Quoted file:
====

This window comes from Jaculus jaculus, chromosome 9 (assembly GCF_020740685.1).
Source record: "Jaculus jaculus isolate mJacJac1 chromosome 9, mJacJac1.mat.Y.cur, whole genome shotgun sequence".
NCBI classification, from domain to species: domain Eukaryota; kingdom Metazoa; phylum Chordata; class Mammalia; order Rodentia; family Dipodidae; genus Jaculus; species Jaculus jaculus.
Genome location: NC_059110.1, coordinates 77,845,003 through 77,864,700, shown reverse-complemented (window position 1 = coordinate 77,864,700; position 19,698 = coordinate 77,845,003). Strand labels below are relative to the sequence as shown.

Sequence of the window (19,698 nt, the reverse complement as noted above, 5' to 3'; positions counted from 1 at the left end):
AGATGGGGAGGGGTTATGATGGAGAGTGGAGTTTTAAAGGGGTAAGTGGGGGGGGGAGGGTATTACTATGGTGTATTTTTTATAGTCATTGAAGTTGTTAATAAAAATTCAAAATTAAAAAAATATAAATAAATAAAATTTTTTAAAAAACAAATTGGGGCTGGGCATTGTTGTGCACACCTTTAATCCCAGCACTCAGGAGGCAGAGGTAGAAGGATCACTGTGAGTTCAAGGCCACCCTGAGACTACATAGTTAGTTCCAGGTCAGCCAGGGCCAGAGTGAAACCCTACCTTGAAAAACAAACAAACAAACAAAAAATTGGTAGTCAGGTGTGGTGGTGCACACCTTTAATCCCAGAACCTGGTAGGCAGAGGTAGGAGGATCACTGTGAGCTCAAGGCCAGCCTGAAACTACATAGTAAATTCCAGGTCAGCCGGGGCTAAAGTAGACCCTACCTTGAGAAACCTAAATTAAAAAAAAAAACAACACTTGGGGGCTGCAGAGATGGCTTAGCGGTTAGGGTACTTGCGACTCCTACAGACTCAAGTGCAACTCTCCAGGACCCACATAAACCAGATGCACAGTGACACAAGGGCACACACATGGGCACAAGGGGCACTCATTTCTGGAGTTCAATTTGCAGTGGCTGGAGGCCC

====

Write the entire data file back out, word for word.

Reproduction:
This window comes from Jaculus jaculus, chromosome 9 (assembly GCF_020740685.1).
Source record: "Jaculus jaculus isolate mJacJac1 chromosome 9, mJacJac1.mat.Y.cur, whole genome shotgun sequence".
NCBI classification, from domain to species: domain Eukaryota; kingdom Metazoa; phylum Chordata; class Mammalia; order Rodentia; family Dipodidae; genus Jaculus; species Jaculus jaculus.
Genome location: NC_059110.1, coordinates 77,845,003 through 77,864,700, shown reverse-complemented (window position 1 = coordinate 77,864,700; position 19,698 = coordinate 77,845,003). Strand labels below are relative to the sequence as shown.

Sequence of the window (19,698 nt, the reverse complement as noted above, 5' to 3'; positions counted from 1 at the left end):
AGATGGGGAGGGGTTATGATGGAGAGTGGAGTTTTAAAGGGGTAAGTGGGGGGGGGAGGGTATTACTATGGTGTATTTTTTATAGTCATTGAAGTTGTTAATAAAAATTCAAAATTAAAAAAATATAAATAAATAAAATTTTTTAAAAAACAAATTGGGGCTGGGCATTGTTGTGCACACCTTTAATCCCAGCACTCAGGAGGCAGAGGTAGAAGGATCACTGTGAGTTCAAGGCCACCCTGAGACTACATAGTTAGTTCCAGGTCAGCCAGGGCCAGAGTGAAACCCTACCTTGAAAAACAAACAAACAAACAAAAAATTGGTAGTCAGGTGTGGTGGTGCACACCTTTAATCCCAGAACCTGGTAGGCAGAGGTAGGAGGATCACTGTGAGCTCAAGGCCAGCCTGAAACTACATAGTAAATTCCAGGTCAGCCGGGGCTAAAGTAGACCCTACCTTGAGAAACCTAAATTAAAAAAAAAAACAACACTTGGGGGCTGCAGAGATGGCTTAGCGGTTAGGGTACTTGCGACTCCTACAGACTCAAGTGCAACTCTCCAGGACCCACATAAACCAGATGCACAGTGACACAAGGGCACACACATGGGCACAAGGGGCACTCATTTCTGGAGTTCAATTTGCAGTGGCTGGAGGCCC